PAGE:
* "In a powerful story about learning to be proud of one’s true self and rising above bullies, sixth-grader Abby is sick of the “medium girls,” who weigh the right amount and say all the right things, and of her parents, who are on her case about dieting and fitting in. She is even more tired of her own efforts to stay in the clique’s good graces. One day Abby walks away from their taunts, a small step that takes her life in a new direction. A fox bites her, and she follows a dog across a creek where she meets eight-year-old Anders and his father, who is recovering from serving in Iraq. They invite her to help with a research project, which leads to new friends at school and unexpected happiness. Occasional chapters follow the fox Abby meets, whose story is slowly revealed as it intersects with Abby’s. Dowell (Ten Miles Past Normal) creates a sympathetic and honest heroine with a flair for drama, humor, and creativity, and she resists a tidy ending in a novel that feels both timeless and entirely of-the-moment."
--Publishers Weekly, June 18, 2012, *STAR
* "When Abby’s one-time friend whispers to her, “You’re dead,” Abby knows it’s true. Maybe not dead physically, but dying inside.
Avoiding Georgia and Kristen, who make snarky remarks about her weight in the lunchroom, the sixth-grader makes new friends, including two Indian-American boys whose easy tolerance is refreshing. Fleeing a home visit by the two bullying girls, she meets 9-year-old Anders, whose father is also dying inside. The Iraq War veteran is frightened by much of the peaceful world of the family horse farm, where he waits for space in a VA hospital. For “Tubby Abby,” farm visits are both physically and emotionally helpful. As she did in The Secret Language of Girls (2004) and its sequel, The Kind of Friends We Used to Be (2009), Dowell weaves themes of friendship and personal growth into a rich and complex narrative. A third story strand follows the desert fox Abby meets in the overgrown lot across the street from her house, adding a fantasy element and further connections. Like the fox in the Wendell Barry epigraph, some of Abby’s tracks are in the wrong direction. But her resurrection is satisfying.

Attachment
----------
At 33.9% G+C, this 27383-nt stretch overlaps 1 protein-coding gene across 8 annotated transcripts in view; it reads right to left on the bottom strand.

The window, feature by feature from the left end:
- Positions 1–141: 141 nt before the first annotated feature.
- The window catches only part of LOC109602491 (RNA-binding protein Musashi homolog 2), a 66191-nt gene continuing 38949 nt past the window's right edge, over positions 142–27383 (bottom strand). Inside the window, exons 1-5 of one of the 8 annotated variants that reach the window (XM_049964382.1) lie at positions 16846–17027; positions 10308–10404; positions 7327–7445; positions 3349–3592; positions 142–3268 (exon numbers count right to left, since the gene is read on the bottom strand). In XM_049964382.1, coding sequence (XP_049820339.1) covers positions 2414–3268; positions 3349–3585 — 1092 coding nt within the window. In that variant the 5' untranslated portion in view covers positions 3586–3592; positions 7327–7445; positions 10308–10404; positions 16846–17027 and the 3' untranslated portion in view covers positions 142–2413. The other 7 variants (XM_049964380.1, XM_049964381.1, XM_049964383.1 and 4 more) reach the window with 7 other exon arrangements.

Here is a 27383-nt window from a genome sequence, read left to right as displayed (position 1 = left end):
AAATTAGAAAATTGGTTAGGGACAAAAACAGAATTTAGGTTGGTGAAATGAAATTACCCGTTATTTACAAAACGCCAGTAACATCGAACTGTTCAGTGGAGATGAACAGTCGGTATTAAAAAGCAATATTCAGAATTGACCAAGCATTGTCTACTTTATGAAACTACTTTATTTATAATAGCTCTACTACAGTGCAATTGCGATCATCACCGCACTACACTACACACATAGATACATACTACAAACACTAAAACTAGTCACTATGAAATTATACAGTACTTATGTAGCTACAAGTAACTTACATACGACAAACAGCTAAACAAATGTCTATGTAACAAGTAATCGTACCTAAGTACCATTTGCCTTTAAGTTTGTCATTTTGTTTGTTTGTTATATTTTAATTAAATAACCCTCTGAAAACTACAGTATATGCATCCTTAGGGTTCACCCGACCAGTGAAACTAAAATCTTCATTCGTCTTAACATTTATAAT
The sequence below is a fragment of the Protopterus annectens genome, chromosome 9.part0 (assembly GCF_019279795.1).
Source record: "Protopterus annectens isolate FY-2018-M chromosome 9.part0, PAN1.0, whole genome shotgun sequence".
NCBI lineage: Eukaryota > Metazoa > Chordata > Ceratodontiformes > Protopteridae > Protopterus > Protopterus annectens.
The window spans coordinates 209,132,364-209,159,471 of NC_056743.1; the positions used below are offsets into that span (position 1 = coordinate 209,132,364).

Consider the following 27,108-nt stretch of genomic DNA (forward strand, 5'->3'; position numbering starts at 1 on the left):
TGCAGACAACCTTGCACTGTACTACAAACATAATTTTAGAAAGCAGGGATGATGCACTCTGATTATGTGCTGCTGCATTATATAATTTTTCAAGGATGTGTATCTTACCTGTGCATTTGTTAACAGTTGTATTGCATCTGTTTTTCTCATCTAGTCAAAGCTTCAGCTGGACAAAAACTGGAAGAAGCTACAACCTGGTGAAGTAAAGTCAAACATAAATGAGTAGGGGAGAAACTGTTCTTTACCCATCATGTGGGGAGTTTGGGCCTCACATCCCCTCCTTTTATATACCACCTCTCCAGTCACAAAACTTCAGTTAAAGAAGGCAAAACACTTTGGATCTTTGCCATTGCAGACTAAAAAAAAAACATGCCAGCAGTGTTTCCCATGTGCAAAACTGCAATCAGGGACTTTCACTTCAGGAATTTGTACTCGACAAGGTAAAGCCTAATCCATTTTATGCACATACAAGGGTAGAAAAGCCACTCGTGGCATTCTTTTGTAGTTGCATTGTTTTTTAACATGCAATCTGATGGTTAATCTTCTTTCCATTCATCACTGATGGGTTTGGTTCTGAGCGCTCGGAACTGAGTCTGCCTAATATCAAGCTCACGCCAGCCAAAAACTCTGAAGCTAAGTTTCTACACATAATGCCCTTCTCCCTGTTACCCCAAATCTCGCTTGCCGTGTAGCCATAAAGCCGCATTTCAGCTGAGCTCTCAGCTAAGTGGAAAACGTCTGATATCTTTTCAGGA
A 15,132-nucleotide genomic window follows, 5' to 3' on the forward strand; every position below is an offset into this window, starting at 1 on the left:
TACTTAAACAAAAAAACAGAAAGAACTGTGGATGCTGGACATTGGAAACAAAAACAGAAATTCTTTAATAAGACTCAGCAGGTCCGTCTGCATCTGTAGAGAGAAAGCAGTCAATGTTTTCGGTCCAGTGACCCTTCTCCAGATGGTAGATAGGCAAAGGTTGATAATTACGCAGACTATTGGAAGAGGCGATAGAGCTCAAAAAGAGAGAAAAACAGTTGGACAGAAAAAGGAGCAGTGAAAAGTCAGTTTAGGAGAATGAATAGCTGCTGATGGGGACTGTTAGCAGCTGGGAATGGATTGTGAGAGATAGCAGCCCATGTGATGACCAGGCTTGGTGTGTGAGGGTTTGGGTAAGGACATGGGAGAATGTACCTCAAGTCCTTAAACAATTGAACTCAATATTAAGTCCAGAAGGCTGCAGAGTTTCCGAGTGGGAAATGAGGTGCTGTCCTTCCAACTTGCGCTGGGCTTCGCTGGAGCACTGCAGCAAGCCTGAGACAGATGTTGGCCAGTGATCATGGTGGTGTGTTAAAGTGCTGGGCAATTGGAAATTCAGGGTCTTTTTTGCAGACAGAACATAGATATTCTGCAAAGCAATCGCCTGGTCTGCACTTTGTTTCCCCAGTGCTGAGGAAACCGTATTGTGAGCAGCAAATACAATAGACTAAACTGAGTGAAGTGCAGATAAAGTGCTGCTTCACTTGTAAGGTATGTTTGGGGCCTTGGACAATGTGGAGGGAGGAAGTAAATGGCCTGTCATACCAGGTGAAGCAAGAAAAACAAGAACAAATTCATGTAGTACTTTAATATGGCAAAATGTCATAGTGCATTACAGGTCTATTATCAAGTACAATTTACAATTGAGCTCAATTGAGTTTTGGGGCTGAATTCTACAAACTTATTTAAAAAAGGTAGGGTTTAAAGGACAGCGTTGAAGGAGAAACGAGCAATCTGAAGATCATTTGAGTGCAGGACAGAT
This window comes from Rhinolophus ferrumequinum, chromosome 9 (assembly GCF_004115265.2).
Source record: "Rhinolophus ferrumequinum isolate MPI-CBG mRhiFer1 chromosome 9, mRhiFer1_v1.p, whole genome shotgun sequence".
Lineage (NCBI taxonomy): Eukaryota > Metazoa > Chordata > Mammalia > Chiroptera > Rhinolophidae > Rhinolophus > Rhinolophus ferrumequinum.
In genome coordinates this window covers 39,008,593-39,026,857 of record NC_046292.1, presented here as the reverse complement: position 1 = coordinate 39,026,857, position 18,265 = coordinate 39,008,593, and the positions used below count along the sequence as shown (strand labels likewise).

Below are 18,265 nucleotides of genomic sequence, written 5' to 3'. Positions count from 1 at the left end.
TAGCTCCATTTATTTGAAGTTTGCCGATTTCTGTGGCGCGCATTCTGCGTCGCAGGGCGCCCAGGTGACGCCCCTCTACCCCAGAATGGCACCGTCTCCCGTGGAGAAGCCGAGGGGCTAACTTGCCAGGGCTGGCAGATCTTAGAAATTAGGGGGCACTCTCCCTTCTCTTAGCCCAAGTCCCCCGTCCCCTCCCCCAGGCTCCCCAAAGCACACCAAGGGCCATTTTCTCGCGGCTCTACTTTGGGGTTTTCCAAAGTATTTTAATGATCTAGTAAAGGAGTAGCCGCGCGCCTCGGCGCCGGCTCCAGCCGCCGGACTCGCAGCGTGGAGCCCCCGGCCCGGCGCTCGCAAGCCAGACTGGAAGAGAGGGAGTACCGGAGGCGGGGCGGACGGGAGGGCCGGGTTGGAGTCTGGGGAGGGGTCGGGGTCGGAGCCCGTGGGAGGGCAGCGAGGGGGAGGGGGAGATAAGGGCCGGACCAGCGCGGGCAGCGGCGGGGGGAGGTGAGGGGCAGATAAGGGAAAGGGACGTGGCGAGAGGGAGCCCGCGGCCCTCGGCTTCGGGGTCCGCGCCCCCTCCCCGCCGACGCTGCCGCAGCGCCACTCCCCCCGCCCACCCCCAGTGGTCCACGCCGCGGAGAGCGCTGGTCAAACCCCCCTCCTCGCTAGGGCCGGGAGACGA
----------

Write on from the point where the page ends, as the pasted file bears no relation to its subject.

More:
Middle school mean girls are not uncommon, in fiction or in life, but seldom has an author so successfully defeated them without leaving her protagonist or her reader feeling a little bit mean herself."
--Kirkus Reviews, June 15, 2012 *STAR
* "Abigail Walker is a large girl living in a medium-sized world. She tries to fit in at school with a group of girls whose purpose is defined by how bad they make her feel. On top of that, her father nags her about her weight, and her mother fails to recognize how her insistence on constant harmony is inherently unfair. What Abby wants is “rough edges” and permission “to feel whatever it was she was feeling.” When she encounters a fox in an overgrown lot across the street from her house, it has a talismanic effect, and Abby starts to see how social expectations do not define her own happiness. Dowell masterfully handles the hot button topic of bullying and will have readers contemplating the pettiness and self-loathing that supports it. Beating at the triumphant heart of the book is Abigail’s realization that life is fullest when experienced genuinely. This is a story of Abigail’s crossings: crossing a computer lab to make a friend; crossing a street to find peaceful isolation; crossing a creek to escape a tormentor; and crossing all the lines drawn to prevent her from feeling alive inside. A timely and heartening book for today’s middle schoolers."